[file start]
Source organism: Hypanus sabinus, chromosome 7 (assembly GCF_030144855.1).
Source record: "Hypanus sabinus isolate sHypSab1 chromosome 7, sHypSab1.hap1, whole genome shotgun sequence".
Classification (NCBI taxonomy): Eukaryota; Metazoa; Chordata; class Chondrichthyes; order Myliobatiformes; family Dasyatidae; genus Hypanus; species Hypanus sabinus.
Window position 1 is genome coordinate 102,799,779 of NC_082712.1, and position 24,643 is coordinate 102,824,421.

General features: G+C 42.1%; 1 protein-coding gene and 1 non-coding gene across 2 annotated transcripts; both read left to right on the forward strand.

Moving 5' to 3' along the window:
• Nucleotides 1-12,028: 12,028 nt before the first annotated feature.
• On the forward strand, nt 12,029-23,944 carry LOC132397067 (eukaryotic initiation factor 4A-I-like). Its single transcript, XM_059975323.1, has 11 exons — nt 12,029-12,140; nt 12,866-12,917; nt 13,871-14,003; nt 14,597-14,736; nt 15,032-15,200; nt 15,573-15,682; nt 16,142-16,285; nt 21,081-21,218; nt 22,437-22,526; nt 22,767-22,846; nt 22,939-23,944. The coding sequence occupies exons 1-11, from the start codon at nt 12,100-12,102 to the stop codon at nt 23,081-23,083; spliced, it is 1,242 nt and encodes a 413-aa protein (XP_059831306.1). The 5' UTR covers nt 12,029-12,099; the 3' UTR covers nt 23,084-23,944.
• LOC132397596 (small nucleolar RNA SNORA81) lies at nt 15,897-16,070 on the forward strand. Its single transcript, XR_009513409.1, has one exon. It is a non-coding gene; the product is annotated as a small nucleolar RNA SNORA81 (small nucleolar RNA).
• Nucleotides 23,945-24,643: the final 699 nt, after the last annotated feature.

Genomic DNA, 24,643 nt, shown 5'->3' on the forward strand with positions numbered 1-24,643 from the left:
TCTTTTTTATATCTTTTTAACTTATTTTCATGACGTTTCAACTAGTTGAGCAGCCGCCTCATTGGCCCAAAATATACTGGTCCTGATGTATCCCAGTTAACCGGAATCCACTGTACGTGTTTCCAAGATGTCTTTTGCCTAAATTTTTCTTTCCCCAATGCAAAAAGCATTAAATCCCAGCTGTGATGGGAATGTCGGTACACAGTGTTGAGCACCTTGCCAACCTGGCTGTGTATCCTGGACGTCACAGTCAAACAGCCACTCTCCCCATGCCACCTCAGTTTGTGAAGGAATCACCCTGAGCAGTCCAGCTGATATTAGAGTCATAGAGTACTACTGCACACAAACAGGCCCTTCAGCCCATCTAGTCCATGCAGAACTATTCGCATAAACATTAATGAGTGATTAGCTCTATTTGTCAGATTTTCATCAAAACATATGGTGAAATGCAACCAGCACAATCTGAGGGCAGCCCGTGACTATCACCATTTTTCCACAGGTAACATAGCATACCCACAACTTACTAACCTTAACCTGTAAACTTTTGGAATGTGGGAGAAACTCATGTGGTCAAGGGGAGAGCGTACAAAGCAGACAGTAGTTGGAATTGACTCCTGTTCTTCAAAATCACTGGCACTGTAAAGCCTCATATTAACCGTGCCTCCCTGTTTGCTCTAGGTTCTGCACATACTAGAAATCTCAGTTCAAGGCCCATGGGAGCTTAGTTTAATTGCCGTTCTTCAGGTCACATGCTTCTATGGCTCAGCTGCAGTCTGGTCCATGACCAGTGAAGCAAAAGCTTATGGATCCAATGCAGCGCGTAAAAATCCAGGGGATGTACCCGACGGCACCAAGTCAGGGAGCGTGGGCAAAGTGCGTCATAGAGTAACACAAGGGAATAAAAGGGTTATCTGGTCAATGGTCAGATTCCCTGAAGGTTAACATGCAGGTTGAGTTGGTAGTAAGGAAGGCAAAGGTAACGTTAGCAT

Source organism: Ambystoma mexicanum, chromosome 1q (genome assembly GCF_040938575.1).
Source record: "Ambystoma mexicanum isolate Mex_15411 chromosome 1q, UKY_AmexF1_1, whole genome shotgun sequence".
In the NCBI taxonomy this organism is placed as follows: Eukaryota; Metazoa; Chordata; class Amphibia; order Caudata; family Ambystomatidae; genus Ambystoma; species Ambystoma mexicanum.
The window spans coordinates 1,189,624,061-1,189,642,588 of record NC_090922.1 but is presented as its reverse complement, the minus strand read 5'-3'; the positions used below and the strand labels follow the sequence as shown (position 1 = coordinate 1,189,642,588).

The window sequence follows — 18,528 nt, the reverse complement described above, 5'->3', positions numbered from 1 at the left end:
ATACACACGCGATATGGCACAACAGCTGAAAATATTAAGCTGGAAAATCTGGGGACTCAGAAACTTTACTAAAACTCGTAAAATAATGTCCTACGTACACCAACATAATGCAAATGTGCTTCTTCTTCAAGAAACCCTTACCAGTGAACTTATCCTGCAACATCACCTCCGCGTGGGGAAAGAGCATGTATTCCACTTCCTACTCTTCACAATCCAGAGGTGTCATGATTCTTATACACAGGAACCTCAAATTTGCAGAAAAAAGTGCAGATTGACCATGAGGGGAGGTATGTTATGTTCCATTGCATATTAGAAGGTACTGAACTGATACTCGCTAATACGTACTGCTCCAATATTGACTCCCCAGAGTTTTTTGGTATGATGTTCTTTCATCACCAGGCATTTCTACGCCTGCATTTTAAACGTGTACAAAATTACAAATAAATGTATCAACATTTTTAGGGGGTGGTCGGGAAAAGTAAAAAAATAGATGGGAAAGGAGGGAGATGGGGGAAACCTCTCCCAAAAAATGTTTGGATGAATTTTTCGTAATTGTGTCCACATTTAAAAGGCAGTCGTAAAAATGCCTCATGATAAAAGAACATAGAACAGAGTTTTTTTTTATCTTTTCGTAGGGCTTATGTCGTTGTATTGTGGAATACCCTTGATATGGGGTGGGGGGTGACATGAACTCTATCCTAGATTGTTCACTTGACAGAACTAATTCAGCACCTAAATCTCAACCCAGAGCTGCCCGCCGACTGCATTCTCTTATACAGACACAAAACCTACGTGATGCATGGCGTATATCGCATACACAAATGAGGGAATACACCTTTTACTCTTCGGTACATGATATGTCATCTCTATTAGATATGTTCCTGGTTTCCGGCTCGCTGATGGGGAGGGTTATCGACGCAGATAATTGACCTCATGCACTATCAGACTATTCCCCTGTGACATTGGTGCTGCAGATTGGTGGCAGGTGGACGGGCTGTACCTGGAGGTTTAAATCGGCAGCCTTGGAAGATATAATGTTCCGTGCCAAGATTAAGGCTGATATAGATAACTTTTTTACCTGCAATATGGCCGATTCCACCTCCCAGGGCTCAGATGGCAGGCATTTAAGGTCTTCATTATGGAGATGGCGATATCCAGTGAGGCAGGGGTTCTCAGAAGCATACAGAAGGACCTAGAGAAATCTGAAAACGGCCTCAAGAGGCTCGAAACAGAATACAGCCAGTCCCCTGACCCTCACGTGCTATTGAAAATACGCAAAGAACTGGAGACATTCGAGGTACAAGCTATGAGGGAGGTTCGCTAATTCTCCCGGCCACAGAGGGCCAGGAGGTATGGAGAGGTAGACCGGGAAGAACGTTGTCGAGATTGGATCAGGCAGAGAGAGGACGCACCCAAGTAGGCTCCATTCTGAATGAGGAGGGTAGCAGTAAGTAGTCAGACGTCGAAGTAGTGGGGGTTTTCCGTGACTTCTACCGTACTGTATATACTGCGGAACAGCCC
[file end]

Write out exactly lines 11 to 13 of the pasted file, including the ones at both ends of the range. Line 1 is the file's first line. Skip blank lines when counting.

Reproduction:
Genomic DNA, 24,643 nt, shown 5'->3' on the forward strand with positions numbered 1-24,643 from the left:
TCTTTTTTATATCTTTTTAACTTATTTTCATGACGTTTCAACTAGTTGAGCAGCCGCCTCATTGGCCCAAAATATACTGGTCCTGATGTATCCCAGTTAACCGGAATCCACTGTACGTGTTTCCAAGATGTCTTTTGCCTAAATTTTTCTTTCCCCAATGCAAAAAGCATTAAATCCCAGCTGTGATGGGAATGTCGGTACACAGTGTTGAGCACCTTGCCAACCTGGCTGTGTATCCTGGACGTCACAGTCAAACAGCCACTCTCCCCATGCCACCTCAGTTTGTGAAGGAATCACCCTGAGCAGTCCAGCTGATATTAGAGTCATAGAGTACTACTGCACACAAACAGGCCCTTCAGCCCATCTAGTCCATGCAGAACTATTCGCATAAACATTAATGAGTGATTAGCTCTATTTGTCAGATTTTCATCAAAACATATGGTGAAATGCAACCAGCACAATCTGAGGGCAGCCCGTGACTATCACCATTTTTCCACAGGTAACATAGCATACCCACAACTTACTAACCTTAACCTGTAAACTTTTGGAATGTGGGAGAAACTCATGTGGTCAAGGGGAGAGCGTACAAAGCAGACAGTAGTTGGAATTGACTCCTGTTCTTCAAAATCACTGGCACTGTAAAGCCTCATATTAACCGTGCCTCCCTGTTTGCTCTAGGTTCTGCACATACTAGAAATCTCAGTTCAAGGCCCATGGGAGCTTAGTTTAATTGCCGTTCTTCAGGTCACATGCTTCTATGGCTCAGCTGCAGTCTGGTCCATGACCAGTGAAGCAAAAGCTTATGGATCCAATGCAGCGCGTAAAAATCCAGGGGATGTACCCGACGGCACCAAGTCAGGGAGCGTGGGCAAAGTGCGTCATAGAGTAACACAAGGGAATAAAAGGGTTATCTGGTCAATGGTCAGATTCCCTGAAGGTTAACATGCAGGTTGAGTTGGTAGTAAGGAAGGCAAAGGTAACGTTAGCAT

Source organism: Ambystoma mexicanum, chromosome 1q (genome assembly GCF_040938575.1).